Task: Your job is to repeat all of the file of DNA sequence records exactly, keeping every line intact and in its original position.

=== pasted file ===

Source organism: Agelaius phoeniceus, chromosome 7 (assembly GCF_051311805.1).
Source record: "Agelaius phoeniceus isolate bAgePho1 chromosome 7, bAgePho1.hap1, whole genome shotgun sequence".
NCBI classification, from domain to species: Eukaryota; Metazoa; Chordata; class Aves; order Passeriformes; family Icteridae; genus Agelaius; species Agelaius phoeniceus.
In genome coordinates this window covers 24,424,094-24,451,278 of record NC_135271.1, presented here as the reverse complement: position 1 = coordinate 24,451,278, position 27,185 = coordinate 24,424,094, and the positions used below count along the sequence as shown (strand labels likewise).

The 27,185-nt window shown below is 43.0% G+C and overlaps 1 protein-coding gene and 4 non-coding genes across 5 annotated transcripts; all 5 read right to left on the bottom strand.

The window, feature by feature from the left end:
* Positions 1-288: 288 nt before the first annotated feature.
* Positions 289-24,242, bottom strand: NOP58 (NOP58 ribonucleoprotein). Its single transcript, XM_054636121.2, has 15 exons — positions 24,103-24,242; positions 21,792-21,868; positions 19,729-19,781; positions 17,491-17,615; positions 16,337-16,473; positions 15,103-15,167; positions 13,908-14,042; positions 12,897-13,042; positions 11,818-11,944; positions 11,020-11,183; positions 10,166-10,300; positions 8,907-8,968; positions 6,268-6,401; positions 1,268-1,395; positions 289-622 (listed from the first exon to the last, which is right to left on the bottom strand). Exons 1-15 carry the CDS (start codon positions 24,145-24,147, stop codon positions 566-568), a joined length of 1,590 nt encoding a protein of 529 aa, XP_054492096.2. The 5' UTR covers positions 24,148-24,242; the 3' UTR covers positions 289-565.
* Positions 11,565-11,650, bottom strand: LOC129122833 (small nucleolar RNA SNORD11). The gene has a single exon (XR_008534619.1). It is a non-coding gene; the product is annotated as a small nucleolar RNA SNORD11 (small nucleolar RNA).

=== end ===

Source organism: Agelaius phoeniceus, chromosome 7 (assembly GCF_051311805.1).
Source record: "Agelaius phoeniceus isolate bAgePho1 chromosome 7, bAgePho1.hap1, whole genome shotgun sequence".
NCBI classification, from domain to species: Eukaryota; Metazoa; Chordata; class Aves; order Passeriformes; family Icteridae; genus Agelaius; species Agelaius phoeniceus.
In genome coordinates this window covers 24,424,094-24,451,278 of record NC_135271.1, presented here as the reverse complement: position 1 = coordinate 24,451,278, position 27,185 = coordinate 24,424,094, and the positions used below count along the sequence as shown (strand labels likewise).

The 27,185-nt window shown below is 43.0% G+C and overlaps 1 protein-coding gene and 4 non-coding genes across 5 annotated transcripts; all 5 read right to left on the bottom strand.

The window, feature by feature from the left end:
* Positions 1-288: 288 nt before the first annotated feature.
* Positions 289-24,242, bottom strand: NOP58 (NOP58 ribonucleoprotein). Its single transcript, XM_054636121.2, has 15 exons — positions 24,103-24,242; positions 21,792-21,868; positions 19,729-19,781; positions 17,491-17,615; positions 16,337-16,473; positions 15,103-15,167; positions 13,908-14,042; positions 12,897-13,042; positions 11,818-11,944; positions 11,020-11,183; positions 10,166-10,300; positions 8,907-8,968; positions 6,268-6,401; positions 1,268-1,395; positions 289-622 (listed from the first exon to the last, which is right to left on the bottom strand). Exons 1-15 carry the CDS (start codon positions 24,145-24,147, stop codon positions 566-568), a joined length of 1,590 nt encoding a protein of 529 aa, XP_054492096.2. The 5' UTR covers positions 24,148-24,242; the 3' UTR covers positions 289-565.
* Positions 11,565-11,650, bottom strand: LOC129122833 (small nucleolar RNA SNORD11). The gene has a single exon (XR_008534619.1). It is a non-coding gene; the product is annotated as a small nucleolar RNA SNORD11 (small nucleolar RNA).